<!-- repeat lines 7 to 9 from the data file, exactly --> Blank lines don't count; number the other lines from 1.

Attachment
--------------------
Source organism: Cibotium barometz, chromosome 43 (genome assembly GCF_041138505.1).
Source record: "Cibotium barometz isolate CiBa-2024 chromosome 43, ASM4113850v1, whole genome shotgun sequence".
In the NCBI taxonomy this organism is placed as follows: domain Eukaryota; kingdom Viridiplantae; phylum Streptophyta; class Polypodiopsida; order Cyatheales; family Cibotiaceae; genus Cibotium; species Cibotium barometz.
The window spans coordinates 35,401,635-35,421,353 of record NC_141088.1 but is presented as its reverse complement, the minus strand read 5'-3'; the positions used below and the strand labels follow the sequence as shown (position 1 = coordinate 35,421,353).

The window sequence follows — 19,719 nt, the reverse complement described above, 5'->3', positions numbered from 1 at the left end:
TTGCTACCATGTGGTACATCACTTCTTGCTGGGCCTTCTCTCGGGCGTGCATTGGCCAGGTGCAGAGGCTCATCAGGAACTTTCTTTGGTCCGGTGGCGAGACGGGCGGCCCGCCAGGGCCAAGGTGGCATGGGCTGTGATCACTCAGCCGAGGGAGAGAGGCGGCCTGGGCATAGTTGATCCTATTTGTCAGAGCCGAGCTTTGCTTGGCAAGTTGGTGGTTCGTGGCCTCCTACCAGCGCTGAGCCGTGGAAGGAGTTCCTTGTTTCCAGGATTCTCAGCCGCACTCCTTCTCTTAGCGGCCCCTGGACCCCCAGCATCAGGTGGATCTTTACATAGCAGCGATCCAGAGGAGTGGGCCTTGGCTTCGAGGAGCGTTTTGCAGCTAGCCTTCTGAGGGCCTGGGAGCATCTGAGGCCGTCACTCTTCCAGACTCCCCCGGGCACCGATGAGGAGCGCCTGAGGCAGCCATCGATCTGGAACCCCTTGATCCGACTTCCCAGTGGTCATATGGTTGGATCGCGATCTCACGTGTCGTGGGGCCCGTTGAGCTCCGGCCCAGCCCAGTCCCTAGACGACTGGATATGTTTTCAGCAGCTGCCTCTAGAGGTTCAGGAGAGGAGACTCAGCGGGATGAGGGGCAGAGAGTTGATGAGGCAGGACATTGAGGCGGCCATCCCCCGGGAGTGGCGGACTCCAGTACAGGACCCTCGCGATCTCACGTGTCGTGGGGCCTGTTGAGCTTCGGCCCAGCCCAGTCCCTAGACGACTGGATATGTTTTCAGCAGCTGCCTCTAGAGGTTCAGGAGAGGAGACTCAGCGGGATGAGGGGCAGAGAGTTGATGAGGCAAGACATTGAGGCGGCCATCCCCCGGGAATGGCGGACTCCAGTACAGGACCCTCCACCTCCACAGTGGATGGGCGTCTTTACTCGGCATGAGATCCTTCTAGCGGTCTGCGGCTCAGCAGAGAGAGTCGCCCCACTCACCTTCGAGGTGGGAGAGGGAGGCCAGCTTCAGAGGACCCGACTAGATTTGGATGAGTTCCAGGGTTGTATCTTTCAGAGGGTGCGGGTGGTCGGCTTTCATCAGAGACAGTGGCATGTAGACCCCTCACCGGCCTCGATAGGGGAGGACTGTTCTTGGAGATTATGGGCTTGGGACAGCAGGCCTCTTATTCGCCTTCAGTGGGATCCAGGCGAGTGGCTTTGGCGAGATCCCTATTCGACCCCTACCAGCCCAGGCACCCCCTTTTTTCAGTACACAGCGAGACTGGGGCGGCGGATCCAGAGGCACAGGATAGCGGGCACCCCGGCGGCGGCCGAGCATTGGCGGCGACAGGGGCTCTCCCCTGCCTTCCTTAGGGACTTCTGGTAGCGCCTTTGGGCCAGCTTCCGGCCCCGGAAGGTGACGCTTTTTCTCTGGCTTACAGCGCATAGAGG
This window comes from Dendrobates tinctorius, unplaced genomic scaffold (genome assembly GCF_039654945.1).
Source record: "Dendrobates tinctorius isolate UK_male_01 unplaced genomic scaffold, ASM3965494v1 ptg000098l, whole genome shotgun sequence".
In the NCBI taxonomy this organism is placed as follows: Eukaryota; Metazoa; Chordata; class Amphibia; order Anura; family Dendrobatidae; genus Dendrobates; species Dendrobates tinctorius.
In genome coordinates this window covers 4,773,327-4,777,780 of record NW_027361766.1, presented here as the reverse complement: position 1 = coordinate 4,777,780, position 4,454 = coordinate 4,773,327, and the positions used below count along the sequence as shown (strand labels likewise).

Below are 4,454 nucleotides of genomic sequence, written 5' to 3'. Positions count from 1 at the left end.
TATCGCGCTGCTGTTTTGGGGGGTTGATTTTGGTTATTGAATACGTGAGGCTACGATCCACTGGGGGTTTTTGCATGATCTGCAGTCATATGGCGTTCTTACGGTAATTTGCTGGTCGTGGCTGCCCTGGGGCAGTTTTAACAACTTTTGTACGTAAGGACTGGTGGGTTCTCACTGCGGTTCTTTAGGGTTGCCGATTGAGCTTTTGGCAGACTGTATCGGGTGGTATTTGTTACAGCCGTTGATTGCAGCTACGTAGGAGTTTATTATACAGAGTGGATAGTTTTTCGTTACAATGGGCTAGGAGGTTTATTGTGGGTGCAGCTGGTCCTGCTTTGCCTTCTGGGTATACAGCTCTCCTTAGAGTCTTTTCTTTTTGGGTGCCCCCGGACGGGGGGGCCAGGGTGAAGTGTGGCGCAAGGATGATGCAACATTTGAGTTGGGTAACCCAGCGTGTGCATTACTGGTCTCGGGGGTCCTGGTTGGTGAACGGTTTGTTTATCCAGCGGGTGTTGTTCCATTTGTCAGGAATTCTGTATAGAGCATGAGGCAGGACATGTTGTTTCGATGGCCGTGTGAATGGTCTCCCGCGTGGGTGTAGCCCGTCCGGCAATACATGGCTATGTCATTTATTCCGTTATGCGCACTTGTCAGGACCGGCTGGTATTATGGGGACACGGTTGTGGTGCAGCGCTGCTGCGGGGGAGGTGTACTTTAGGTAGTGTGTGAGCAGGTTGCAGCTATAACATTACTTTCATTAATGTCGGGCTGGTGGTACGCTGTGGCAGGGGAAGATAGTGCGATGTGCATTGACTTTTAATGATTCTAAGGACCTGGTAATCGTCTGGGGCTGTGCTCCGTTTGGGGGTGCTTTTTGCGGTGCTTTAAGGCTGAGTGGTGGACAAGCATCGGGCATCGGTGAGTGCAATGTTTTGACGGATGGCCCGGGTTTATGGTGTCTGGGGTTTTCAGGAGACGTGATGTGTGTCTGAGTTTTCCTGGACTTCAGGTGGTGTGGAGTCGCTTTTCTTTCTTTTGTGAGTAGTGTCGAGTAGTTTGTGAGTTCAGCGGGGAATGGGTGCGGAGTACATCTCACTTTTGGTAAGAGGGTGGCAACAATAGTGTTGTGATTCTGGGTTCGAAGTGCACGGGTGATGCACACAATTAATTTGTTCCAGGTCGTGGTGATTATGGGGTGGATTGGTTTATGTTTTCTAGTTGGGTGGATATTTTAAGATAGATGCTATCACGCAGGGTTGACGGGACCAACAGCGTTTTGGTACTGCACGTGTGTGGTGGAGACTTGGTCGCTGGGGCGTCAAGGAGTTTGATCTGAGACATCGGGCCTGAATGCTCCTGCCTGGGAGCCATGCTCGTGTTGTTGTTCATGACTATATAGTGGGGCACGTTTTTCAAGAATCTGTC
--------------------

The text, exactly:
This window comes from Dendrobates tinctorius, unplaced genomic scaffold (genome assembly GCF_039654945.1).
Source record: "Dendrobates tinctorius isolate UK_male_01 unplaced genomic scaffold, ASM3965494v1 ptg000098l, whole genome shotgun sequence".
In the NCBI taxonomy this organism is placed as follows: Eukaryota; Metazoa; Chordata; class Amphibia; order Anura; family Dendrobatidae; genus Dendrobates; species Dendrobates tinctorius.